(EnergyAsia, May 28 2012, Monday) — India, Pakistan and Afghanistan have committed to import natural gas through a planned 1,800-km pipeline to tap the reserves of Turkmenistan, said the Asian Development Bank (ADB), which has been coordinating and facilitating talks among the various parties for a decade.
Meeting in the Turkmen city of Turkmenbashi last week, GAIL (India) Ltd and Pakistan’s Inter State Gas System Private Ltd signed to each purchase up to 38 million cubic metres a day (bcm) through the Turkmenistan-Afghanistan-Pakistan-India (TAPI) line.
Afghanistan, which signed a memorandum of understanding on long-term gas cooperation with Turkmenistan, is expected to soon commit to purchase up to 14 bcm/day.
The 90 bcm/day pipeline will enable Turkmenistan to export its natural gas to a wider overland markets beyond its existing markets in Russia, Iran and China.
The ADB, which has acted as the TAPI Secretariat since 2002, said the four nations will next work to attract commercial partners to build, finance, and operate the pipeline, estimated in 2008 to cost at least US$7.6 billion.
The bank said the various agreements were concluded after more than 20 years of “delicate negotiations” to connect one of Central Asia’s largest energy suppliers with South Asia’s fast-growing markets.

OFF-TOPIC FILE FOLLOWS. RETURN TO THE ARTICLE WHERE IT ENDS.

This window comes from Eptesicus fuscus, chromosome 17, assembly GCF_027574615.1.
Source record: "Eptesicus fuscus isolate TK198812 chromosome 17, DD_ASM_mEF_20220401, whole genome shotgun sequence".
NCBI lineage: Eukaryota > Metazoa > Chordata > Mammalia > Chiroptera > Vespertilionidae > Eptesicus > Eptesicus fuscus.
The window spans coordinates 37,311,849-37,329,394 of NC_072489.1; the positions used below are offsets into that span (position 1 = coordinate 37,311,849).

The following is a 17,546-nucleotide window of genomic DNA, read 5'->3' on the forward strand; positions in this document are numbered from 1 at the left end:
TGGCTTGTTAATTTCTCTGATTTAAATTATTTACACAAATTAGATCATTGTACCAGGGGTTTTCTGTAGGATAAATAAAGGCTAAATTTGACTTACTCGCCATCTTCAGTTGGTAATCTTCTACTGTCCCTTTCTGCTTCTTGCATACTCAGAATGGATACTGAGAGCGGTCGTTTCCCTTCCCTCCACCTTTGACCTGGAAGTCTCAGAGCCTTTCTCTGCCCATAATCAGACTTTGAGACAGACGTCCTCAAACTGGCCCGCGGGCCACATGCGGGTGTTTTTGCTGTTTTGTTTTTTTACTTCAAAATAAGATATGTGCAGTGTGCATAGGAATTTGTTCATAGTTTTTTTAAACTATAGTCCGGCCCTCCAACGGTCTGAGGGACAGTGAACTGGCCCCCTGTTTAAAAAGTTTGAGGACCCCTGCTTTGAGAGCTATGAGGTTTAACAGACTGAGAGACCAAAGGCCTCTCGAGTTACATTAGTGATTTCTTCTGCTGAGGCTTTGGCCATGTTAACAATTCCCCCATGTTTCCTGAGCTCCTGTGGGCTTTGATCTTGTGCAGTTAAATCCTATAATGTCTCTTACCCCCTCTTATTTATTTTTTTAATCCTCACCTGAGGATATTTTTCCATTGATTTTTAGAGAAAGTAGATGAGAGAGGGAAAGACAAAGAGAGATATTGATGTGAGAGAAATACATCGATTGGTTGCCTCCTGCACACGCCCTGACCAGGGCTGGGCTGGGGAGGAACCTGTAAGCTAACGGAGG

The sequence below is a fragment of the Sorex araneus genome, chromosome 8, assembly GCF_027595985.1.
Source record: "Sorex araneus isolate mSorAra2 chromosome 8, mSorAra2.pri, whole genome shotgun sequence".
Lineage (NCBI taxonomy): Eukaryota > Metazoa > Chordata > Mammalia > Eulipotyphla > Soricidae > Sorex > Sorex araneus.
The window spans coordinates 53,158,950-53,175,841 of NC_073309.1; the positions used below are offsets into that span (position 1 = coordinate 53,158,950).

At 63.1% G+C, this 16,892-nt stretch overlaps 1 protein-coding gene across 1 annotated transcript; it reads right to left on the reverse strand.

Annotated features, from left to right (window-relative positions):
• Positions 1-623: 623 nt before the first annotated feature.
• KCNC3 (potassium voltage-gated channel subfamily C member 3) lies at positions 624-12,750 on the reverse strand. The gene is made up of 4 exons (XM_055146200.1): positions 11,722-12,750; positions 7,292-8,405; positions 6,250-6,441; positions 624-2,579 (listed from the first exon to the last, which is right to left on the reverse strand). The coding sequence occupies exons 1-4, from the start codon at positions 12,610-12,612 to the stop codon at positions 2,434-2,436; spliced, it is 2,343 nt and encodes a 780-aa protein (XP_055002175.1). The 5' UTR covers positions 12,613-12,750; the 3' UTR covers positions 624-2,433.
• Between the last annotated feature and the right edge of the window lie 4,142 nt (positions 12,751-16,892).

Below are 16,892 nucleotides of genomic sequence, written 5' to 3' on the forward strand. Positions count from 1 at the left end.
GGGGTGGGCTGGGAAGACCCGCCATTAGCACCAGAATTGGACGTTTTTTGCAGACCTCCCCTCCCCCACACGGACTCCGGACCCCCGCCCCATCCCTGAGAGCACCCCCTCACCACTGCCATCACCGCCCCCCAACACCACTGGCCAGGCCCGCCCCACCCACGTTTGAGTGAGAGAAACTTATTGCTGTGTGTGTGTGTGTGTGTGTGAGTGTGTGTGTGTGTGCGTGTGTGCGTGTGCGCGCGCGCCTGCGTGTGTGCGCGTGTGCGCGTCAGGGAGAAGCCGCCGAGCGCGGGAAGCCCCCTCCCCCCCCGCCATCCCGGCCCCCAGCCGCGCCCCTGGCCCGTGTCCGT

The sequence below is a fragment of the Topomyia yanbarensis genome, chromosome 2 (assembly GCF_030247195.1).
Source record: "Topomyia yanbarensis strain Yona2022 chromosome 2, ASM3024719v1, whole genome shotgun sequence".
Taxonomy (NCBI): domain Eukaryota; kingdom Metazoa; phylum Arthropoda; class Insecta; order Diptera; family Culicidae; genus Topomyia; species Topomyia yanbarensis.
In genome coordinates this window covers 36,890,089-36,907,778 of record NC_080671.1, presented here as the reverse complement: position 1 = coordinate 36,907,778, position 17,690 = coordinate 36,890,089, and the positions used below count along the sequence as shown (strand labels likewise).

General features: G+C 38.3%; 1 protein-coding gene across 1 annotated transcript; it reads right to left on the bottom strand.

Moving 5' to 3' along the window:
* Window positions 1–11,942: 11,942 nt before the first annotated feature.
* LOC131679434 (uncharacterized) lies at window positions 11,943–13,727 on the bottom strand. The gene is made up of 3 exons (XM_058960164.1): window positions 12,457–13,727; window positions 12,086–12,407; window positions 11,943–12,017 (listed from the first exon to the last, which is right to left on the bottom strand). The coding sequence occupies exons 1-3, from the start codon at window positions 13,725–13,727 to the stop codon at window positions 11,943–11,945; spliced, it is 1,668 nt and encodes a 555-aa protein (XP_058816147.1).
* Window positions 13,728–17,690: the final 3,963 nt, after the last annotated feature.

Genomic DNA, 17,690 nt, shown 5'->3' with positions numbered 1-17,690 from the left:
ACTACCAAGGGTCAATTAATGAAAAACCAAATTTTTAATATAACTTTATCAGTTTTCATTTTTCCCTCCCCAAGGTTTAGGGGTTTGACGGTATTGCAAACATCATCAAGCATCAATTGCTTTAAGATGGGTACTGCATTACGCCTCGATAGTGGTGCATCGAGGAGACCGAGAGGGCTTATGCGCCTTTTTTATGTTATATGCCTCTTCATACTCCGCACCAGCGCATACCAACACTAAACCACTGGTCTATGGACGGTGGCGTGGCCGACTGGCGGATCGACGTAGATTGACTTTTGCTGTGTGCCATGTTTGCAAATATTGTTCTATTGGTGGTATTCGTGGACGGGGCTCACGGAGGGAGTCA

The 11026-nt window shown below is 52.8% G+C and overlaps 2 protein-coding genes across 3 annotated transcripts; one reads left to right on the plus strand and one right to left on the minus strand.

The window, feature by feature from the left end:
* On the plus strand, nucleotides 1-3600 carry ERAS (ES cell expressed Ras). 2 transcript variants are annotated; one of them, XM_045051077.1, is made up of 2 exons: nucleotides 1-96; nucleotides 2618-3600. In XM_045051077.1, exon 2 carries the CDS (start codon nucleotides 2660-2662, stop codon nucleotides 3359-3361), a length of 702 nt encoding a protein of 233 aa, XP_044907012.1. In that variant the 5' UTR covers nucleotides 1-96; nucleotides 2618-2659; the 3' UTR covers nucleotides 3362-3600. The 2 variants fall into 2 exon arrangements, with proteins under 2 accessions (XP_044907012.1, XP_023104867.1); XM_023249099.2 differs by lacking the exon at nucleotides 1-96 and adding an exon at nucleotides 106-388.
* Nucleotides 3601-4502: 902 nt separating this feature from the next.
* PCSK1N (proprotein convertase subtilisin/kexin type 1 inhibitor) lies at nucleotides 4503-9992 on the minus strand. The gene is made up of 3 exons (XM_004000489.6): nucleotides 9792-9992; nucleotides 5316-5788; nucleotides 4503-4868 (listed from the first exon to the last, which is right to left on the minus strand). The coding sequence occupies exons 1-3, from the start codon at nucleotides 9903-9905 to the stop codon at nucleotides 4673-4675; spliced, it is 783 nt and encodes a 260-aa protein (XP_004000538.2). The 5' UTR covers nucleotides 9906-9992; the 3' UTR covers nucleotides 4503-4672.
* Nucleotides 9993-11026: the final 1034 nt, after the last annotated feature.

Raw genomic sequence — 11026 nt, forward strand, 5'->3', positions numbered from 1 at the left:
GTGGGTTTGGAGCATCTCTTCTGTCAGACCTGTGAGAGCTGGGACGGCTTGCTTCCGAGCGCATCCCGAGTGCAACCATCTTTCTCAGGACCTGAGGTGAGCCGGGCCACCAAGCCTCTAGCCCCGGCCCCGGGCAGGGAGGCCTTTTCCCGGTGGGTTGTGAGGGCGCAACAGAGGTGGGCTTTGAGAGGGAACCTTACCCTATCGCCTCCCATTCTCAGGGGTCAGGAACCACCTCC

The bulk of exported gas will help meet surging energy demand in India and Pakistan – where energy needs are set to double by 2030 – while the remainder will alleviate chronic power shortages in Afghanistan.
“This is a truly historic moment of unparalleled regional cooperation,” said Klaus Gerhaeusser, ADB’s Director General of the Central and West Asia Department.
“The pipeline represents a win-win scenario for each TAPI country, as it will give Turkmenistan with the world’s fourth largest reserves more diverse markets and helps fuel the energy-hungry economies to the South.
“Each country stands to gain, making this not only the ‘Peace Pipeline,’ but a pipeline to prosperity as well.”